Major League Baseball (MLB) is facing a potential $1 billion loss in revenue if a cable television company fails to make payments for local broadcasting rights to 14 teams. MLB is now preparing to take over telecasts if the cable company, Diamond Sports Group, fails to make payments.
Sinclair Broadcast Group, the parent company of Diamond Sports Group, acquired 21 regional sports networks in 2019 from The Walt Disney Co. Sinclair also holds rights to 16 NBA teams and 12 NHL franchises. Teams fear in an era of cord-cutting they may not get payments from Diamond Sports Group, who operates the networks under the name Bally Sports.
MLB Commissioner Rob Manfred said, “Our No. 1 goal in terms of preparations is that if for some reason Diamond isn’t broadcasting, that we want to be in a position to make sure our fans are going to get their games.” Billy Chambers, who had been Sinclair’s chief financial offer, started work this month with MLB in a new position as executive vice president for local media.
The 14 teams whose local broadcasts are at risk are the Arizona Diamondbacks, Atlanta Braves, Cincinnati Reds, Cleveland Guardians, Detroit Tigers, Kansas City Royals, Los Angeles Angels, Miami Marlins, Milwaukee Brewers, Minnesota Twins, St. Louis Cardinals, San Diego Padres, Tampa Bay Rays and Texas Rangers.
In addition to the revenue risk, Manfred and the owners discussed the A’s search for a new ballpark. Manfred said he views the Athletics’ search for a new ballpark as “Oakland and/or Las Vegas.” The team needs to have an agreement in place by next January.
The Rays announced plans on Jan. 30 to build a ballpark near Tropicana Field in St. Petersburg. The team has been searching for a new stadium for 15 years, and owner Stu Sternberg says the Rays can’t afford to stay in their current ballpark when their lease expires after the 2027 season.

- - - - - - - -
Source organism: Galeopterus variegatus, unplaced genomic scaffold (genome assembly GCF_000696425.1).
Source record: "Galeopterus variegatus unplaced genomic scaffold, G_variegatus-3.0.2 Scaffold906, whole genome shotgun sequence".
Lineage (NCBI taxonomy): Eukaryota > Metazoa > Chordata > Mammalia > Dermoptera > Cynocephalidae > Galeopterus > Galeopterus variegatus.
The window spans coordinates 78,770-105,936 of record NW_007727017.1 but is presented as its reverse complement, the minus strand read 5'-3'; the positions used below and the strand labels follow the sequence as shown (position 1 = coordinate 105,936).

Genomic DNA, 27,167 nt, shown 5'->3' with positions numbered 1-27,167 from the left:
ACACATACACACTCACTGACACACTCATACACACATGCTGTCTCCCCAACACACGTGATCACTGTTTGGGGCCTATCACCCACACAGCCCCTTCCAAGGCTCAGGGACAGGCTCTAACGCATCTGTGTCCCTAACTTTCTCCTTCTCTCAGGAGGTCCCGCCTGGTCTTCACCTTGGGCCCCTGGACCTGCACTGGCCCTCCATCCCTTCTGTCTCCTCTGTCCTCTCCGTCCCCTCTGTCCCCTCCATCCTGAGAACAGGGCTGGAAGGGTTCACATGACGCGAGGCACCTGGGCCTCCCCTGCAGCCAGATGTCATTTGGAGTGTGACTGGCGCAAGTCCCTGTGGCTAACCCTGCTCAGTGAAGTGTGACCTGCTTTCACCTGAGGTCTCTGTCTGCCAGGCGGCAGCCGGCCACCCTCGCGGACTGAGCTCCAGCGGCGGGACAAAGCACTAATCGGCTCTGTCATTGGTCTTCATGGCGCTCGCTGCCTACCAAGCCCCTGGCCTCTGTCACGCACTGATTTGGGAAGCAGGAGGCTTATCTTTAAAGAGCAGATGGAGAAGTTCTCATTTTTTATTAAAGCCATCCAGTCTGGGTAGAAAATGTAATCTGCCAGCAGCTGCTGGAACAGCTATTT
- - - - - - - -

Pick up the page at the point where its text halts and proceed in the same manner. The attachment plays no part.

The rule to start extra innings with a runner on second was adopted as a pandemic measure for the 2020 season and appears likely to stay. Manfred said the teams discussed the permanence of the rule and it will go back to the on-field committee.
The owners also discussed revenue disparity, which is not unrelated to the local media issues. MLB had $10.8 billion in revenue last year. Some teams have become alarmed the New York Mets, entering their third season under owner Steve Cohen, have increased payroll to about $370 million.
San Francisco chairman Greg Johnson replaced Colorado chairman Dick Montfort and Cleveland chairman Paul Dolan replaced Boston principal owner John Henry on the executive council. The council also includes Los Angeles Dodgers chairman Mark Walter and Detroit Tigers chairman Christopher Ilitch (whose terms expire in 2024); Philadelphia managing partner John Middleton and Kansas City chairman John Sherman (2025) and Arizona managing general partner Ken Kendrick and Seattle chairman John Stanton (2026).
MLB is facing a financial crisis with the potential of a $1 billion loss in revenue if Diamond Sports Group fails to make payments. MLB is now preparing to take over telecasts if the cable company fails to make payments. The owners discussed the potential of revenue disparity and the search for new ballparks, as well as the rule to start extra innings with a runner on second. It is clear that MLB is taking these issues seriously, and fans can expect to see changes in the near future.